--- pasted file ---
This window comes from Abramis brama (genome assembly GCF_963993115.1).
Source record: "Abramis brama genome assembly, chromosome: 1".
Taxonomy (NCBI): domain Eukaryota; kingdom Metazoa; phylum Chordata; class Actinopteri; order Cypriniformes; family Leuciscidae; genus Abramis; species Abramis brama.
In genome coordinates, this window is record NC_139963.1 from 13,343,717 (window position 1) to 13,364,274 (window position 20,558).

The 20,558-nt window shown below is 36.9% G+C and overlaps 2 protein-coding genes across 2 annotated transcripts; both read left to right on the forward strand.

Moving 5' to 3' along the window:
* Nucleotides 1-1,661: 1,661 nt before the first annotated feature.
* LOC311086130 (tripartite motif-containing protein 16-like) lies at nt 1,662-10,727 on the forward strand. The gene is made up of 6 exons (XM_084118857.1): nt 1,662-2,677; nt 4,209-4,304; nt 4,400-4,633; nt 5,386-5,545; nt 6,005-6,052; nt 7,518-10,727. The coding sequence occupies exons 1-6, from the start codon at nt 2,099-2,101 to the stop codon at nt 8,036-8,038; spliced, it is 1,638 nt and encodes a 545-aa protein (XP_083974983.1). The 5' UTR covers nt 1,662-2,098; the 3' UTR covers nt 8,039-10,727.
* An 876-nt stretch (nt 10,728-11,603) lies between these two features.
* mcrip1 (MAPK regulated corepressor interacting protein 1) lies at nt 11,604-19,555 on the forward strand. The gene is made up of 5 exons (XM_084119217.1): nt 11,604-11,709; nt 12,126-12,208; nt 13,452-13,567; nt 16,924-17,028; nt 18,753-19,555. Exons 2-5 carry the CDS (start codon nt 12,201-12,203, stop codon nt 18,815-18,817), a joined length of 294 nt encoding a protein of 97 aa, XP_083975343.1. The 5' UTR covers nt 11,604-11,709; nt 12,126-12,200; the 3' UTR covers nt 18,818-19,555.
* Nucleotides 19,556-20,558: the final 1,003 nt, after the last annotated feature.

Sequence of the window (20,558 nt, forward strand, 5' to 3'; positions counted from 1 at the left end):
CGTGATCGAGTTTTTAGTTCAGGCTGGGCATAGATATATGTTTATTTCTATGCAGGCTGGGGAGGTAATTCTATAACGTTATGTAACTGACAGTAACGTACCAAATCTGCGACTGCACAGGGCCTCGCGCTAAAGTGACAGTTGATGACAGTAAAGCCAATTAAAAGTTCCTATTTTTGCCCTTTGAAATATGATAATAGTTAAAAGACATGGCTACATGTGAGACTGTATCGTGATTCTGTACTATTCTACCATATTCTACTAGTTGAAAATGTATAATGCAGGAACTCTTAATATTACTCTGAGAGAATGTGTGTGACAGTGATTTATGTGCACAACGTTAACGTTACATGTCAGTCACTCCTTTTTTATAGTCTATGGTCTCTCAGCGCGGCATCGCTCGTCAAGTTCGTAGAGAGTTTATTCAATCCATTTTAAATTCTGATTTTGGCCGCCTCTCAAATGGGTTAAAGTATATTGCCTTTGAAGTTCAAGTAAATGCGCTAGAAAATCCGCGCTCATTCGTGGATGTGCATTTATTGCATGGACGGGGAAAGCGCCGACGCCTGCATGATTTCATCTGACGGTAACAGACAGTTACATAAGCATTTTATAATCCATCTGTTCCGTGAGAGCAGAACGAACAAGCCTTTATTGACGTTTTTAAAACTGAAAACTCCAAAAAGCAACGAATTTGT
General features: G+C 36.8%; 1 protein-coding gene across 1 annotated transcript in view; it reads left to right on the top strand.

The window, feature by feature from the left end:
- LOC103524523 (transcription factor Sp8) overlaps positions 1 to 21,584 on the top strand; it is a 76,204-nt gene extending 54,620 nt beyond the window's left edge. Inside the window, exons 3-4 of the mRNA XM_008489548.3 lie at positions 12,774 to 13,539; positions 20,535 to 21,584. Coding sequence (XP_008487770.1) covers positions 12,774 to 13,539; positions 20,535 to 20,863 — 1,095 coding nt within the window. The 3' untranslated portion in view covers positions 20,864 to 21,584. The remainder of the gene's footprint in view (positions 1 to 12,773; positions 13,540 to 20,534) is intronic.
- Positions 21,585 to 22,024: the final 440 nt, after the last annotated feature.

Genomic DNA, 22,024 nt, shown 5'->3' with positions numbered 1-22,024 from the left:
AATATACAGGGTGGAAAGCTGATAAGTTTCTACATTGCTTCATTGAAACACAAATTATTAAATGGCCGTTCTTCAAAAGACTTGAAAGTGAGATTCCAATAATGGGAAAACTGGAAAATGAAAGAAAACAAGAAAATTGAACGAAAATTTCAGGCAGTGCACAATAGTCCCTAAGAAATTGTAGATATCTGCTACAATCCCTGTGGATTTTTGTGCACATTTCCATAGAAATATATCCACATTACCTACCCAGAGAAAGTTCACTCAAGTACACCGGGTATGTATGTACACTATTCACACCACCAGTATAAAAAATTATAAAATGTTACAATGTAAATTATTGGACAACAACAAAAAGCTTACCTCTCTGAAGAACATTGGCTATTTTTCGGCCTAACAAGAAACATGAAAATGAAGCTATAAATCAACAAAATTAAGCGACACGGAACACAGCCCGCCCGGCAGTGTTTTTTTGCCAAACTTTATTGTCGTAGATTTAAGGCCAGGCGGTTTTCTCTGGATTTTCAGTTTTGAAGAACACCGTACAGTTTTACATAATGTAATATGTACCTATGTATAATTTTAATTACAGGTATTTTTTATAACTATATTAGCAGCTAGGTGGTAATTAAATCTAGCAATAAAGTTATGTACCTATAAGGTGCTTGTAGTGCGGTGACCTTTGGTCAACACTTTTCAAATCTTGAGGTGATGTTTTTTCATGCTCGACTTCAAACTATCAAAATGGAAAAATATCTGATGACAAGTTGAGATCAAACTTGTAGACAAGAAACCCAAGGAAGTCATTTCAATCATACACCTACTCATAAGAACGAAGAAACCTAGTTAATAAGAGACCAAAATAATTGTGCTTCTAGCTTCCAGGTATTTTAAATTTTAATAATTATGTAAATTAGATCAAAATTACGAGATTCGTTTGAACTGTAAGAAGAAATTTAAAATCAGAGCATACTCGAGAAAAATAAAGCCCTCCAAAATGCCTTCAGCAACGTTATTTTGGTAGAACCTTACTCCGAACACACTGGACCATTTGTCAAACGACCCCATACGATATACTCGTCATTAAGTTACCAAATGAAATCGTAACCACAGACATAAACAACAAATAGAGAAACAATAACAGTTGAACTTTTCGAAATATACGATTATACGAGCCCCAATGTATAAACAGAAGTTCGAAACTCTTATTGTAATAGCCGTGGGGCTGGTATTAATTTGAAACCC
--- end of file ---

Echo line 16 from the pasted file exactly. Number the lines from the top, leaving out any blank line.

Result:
- LOC103524523 (transcription factor Sp8) overlaps positions 1 to 21,584 on the top strand; it is a 76,204-nt gene extending 54,620 nt beyond the window's left edge. Inside the window, exons 3-4 of the mRNA XM_008489548.3 lie at positions 12,774 to 13,539; positions 20,535 to 21,584. Coding sequence (XP_008487770.1) covers positions 12,774 to 13,539; positions 20,535 to 20,863 — 1,095 coding nt within the window. The 3' untranslated portion in view covers positions 20,864 to 21,584. The remainder of the gene's footprint in view (positions 1 to 12,773; positions 13,540 to 20,534) is intronic.